Friday 9 December 2016

Buoyant Rebels itching for a Croker crack at Kingdom

Published 09/05/2011 | 11:17

Cork defender Noel O'Leary leads
the team out as Kerry players form a
guard of honour for the All-Ireland
champions ahead of the league
clash in Tralee last February
Cork defender Noel O'Leary leads the team out as Kerry players form a guard of honour for the All-Ireland champions ahead of the league clash in Tralee last February

THE tables turned 180 degrees in Munster last year when Kerry won the early-season duel between the province's big two but Cork were top of the pile in September. Before 2010, Cork had lost just once to Kerry in six previous Munster championship outings, only for the Kingdom to come alive when they hit Croke Park.

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That changed last year when Kerry were caught cold by Down in the All-Ireland quarter-final which, on reflection, might have been expected.

They went into that game without arguably their two most influential players of that campaign in Tomas O Se and Paul Galvin, while the Kingdom were still trying to replace the likes of Tommy Walsh, Tadhg Kennelly and the retired pair of Darragh O Se and Diarmuid Murphy. The absentees and defections meant that, for the defeat to Down, Jack O'Connor was without six of the team that started the 2009 All-Ireland final.

Declan O'Sullivan has since admitted that Kerry's hunger levels weren't where they should have been that day against Down.

"Maybe our preparation mightn't have been spot on. It's something that we have to look at. Even as players ourselves we have to look at our own preparation and our own hunger levels," conceded O'Sullivan.

With much of the side involved in six consecutive All-Ireland finals, captain Colm Cooper admits their age profile and 'miles on the clock' are a concern for Kerry, but there is no doubting the class of the established players.

However, what is of slight concern is that on the evidence of the league, it's difficult to see which of the new players blooded in the league have done enough to nail down a regular starting spot.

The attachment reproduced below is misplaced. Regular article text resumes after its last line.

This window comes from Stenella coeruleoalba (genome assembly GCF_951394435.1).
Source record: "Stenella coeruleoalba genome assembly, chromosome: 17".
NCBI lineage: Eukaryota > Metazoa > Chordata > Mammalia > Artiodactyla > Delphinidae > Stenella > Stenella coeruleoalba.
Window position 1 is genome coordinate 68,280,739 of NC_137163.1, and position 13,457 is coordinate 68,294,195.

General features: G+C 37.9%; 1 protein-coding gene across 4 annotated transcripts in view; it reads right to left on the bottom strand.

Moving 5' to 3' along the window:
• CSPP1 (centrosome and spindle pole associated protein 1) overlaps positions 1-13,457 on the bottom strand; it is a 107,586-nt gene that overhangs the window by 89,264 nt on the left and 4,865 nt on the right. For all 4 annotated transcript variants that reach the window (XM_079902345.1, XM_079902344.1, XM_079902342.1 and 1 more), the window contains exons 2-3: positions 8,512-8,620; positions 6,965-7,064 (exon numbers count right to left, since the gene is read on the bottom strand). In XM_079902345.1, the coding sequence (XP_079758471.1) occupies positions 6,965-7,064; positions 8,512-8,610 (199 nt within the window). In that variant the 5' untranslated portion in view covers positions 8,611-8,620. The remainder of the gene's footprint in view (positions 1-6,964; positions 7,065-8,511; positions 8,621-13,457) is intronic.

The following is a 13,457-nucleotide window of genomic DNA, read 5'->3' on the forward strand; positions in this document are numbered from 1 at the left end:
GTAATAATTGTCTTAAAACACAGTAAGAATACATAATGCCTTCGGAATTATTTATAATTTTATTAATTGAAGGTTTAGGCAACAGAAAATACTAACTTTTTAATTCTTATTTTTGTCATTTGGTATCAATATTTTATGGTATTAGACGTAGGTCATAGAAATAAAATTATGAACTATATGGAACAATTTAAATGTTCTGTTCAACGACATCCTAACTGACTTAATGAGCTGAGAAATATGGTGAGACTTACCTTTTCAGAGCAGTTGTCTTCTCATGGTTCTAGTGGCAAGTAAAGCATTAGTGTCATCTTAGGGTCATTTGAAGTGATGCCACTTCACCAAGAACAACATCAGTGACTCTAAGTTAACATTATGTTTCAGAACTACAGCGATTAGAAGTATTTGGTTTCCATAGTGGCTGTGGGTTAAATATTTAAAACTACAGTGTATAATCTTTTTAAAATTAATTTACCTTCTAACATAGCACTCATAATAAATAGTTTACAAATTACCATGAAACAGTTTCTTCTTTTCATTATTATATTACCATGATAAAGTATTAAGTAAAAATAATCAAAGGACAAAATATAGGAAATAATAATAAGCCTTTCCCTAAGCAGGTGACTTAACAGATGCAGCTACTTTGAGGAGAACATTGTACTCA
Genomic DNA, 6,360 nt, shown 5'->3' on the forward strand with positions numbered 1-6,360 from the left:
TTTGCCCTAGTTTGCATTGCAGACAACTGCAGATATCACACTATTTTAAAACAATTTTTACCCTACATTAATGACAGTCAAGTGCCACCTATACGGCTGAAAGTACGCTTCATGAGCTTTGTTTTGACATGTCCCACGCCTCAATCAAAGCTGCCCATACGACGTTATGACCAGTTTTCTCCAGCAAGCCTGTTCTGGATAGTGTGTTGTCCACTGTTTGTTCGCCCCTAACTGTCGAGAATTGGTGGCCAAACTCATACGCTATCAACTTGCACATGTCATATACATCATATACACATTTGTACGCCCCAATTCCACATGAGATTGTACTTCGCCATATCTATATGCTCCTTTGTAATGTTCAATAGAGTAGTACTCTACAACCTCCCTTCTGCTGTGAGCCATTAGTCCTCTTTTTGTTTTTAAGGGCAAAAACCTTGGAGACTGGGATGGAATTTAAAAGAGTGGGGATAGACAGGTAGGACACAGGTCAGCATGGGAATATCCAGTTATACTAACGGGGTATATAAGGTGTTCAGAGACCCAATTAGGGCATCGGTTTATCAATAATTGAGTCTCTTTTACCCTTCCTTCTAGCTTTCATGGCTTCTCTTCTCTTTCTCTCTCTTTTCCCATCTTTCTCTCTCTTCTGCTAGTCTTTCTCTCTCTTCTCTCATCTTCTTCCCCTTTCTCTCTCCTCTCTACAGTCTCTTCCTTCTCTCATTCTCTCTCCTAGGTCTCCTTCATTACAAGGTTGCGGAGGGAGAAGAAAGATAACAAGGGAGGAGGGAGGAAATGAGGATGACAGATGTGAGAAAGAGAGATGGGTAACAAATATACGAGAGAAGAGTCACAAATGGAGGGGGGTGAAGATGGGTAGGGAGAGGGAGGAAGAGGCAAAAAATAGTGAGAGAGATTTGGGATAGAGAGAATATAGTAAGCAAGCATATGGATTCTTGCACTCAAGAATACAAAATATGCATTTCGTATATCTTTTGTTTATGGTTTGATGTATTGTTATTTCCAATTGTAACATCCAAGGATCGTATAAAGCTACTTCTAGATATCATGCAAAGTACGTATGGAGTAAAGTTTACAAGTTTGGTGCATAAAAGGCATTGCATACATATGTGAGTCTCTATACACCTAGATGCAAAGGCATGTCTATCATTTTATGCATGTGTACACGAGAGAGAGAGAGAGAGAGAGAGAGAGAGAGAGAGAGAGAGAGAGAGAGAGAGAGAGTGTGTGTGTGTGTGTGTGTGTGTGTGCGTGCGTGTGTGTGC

David Moran's loss to a cruciate injury, when he appeared to be moving well, once again throws the spotlight on Kerry's midfield resources. Seamus Scanlon was an ever-present in midfield for last year's championship but he had three different partners in Moran, Michael Quirke and Anthony Maher and that's where Cork appear to hold an advantage.

Conor Counihan essentially worked off four midfielders last year with Alan O'Connor, Aidan Walsh, Derek Kavanagh and Nicholas Murphy interchanging. Walsh was particularly impressive, blossoming from a nervous debut against the Kingdom to delivering what many people saw as a man-of-the-match performance in the All-Ireland final, although the official gong went to Daniel Goulding.

CLASHING

And with the big two on different sides of the draw, it appears the rest can do little to stop them clashing in the Munster final.

If Cork beat Clare in Pairc Ui Chaoimh on May 22, they'll face Waterford at home for a place in the decider. Kerry's route is slightly trickier as they need to beat John Evans' Tipperary in Killarney and then depose of Limerick in the Gaelic Grounds for an early-season shot at the Rebels.

But the most fascinating tie will come if the pair meet in Croke Park again. While Cork are worthy All-Ireland champions, they have yet to beat Kerry at HQ and if they could manage that on the way to back-to-back All-Ireland titles, they would have settled an old score.

Cork have seen some turnover in personnel. Kavanagh retired on medical advice with a richly deserved All-Ireland medal, while Paddy O'Shea, Kevin McMahon, John Hayes and Kieran O'Connor have left the squad.

However, the performance of their U-21s in the Munster final, where they hammered Kerry by 22 points, suggests there is plenty coming through, as Eoin Cadogan pointed out.

"To say that I made my debut in an All-Ireland final last year is funny because I have been there since 2007 coming off the bench," he said. "No one's place is secure. There is huge intensity in training and there are a few more lads to come back into it and we have so many players coming through -- look at the U-21 victory over Kerry -- but it's great."

Once again, Limerick will be expected to go closest to upsetting the duopoly that has lasted since 1992, when Clare shocked the football world, but relegation from Division 3 doesn't bode well. On the plus side, they have their key players back, including John Galvin.

They'll feel hard done by after last year's defeat to Kerry, where they had the Kingdom on the rack for long periods. Tomas O Se was lucky to finish that match -- he was suspended retrospectively -- and had he been dismissed as early as the 20th minute, Limerick might have ended a 114-year famine.

Clare will be the first to test Cork's mood and despite taking advantage of the parentage rule to recruit new talent, three wins from eight in Division 4 means it's difficult to make an argument for the Banner shocking the All-Ireland champions.

Waterford's league was also unkind as they made a quick return to Division 4 after last year's heroics, but a likely championship opener against Cork in Pairc Ui Chaoimh means they're heading for the back door.

Tipperary, the most progressive team in Munster in recent seasons, take on Kerry in their opener for the second year in a row, only this time they have to travel to Killarney. There was 12 points between the teams in Thurles last year and it's hard to see Evans' men overturning that dominance meaning that, once more, Cork and Kerry are on course for a Munster final showdown. But it's a Croke Park date that everyone wants to see.

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